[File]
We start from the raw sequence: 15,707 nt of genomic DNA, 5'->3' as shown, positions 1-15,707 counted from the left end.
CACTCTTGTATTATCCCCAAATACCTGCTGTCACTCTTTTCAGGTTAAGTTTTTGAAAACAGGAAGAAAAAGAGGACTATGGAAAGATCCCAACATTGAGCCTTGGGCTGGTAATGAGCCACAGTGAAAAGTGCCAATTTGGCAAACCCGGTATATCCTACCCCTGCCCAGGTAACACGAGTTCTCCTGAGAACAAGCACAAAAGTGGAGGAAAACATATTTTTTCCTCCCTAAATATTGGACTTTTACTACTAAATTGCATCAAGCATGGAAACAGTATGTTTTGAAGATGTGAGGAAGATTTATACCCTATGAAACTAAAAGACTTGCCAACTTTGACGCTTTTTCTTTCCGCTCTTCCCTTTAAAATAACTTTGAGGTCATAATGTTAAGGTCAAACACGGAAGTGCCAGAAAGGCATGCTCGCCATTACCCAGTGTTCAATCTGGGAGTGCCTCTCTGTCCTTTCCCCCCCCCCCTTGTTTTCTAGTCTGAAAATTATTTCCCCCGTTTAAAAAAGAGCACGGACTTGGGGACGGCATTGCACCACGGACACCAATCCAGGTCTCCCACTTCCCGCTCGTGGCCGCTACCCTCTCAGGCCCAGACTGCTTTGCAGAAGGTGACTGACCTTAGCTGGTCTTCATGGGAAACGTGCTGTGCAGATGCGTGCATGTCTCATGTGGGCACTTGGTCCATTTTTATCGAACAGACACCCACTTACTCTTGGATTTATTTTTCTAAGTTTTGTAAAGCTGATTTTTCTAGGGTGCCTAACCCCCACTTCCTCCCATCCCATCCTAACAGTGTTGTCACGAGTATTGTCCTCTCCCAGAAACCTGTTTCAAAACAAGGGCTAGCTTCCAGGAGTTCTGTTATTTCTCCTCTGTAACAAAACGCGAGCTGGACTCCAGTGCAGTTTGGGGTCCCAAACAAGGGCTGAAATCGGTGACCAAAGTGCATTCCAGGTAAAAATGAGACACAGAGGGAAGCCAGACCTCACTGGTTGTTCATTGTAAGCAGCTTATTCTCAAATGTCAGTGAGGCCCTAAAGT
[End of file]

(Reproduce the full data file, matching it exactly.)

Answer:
We start from the raw sequence: 15,707 nt of genomic DNA, 5'->3' as shown, positions 1-15,707 counted from the left end.
CACTCTTGTATTATCCCCAAATACCTGCTGTCACTCTTTTCAGGTTAAGTTTTTGAAAACAGGAAGAAAAAGAGGACTATGGAAAGATCCCAACATTGAGCCTTGGGCTGGTAATGAGCCACAGTGAAAAGTGCCAATTTGGCAAACCCGGTATATCCTACCCCTGCCCAGGTAACACGAGTTCTCCTGAGAACAAGCACAAAAGTGGAGGAAAACATATTTTTTCCTCCCTAAATATTGGACTTTTACTACTAAATTGCATCAAGCATGGAAACAGTATGTTTTGAAGATGTGAGGAAGATTTATACCCTATGAAACTAAAAGACTTGCCAACTTTGACGCTTTTTCTTTCCGCTCTTCCCTTTAAAATAACTTTGAGGTCATAATGTTAAGGTCAAACACGGAAGTGCCAGAAAGGCATGCTCGCCATTACCCAGTGTTCAATCTGGGAGTGCCTCTCTGTCCTTTCCCCCCCCCCCTTGTTTTCTAGTCTGAAAATTATTTCCCCCGTTTAAAAAAGAGCACGGACTTGGGGACGGCATTGCACCACGGACACCAATCCAGGTCTCCCACTTCCCGCTCGTGGCCGCTACCCTCTCAGGCCCAGACTGCTTTGCAGAAGGTGACTGACCTTAGCTGGTCTTCATGGGAAACGTGCTGTGCAGATGCGTGCATGTCTCATGTGGGCACTTGGTCCATTTTTATCGAACAGACACCCACTTACTCTTGGATTTATTTTTCTAAGTTTTGTAAAGCTGATTTTTCTAGGGTGCCTAACCCCCACTTCCTCCCATCCCATCCTAACAGTGTTGTCACGAGTATTGTCCTCTCCCAGAAACCTGTTTCAAAACAAGGGCTAGCTTCCAGGAGTTCTGTTATTTCTCCTCTGTAACAAAACGCGAGCTGGACTCCAGTGCAGTTTGGGGTCCCAAACAAGGGCTGAAATCGGTGACCAAAGTGCATTCCAGGTAAAAATGAGACACAGAGGGAAGCCAGACCTCACTGGTTGTTCATTGTAAGCAGCTTATTCTCAAATGTCAGTGAGGCCCTAAAGT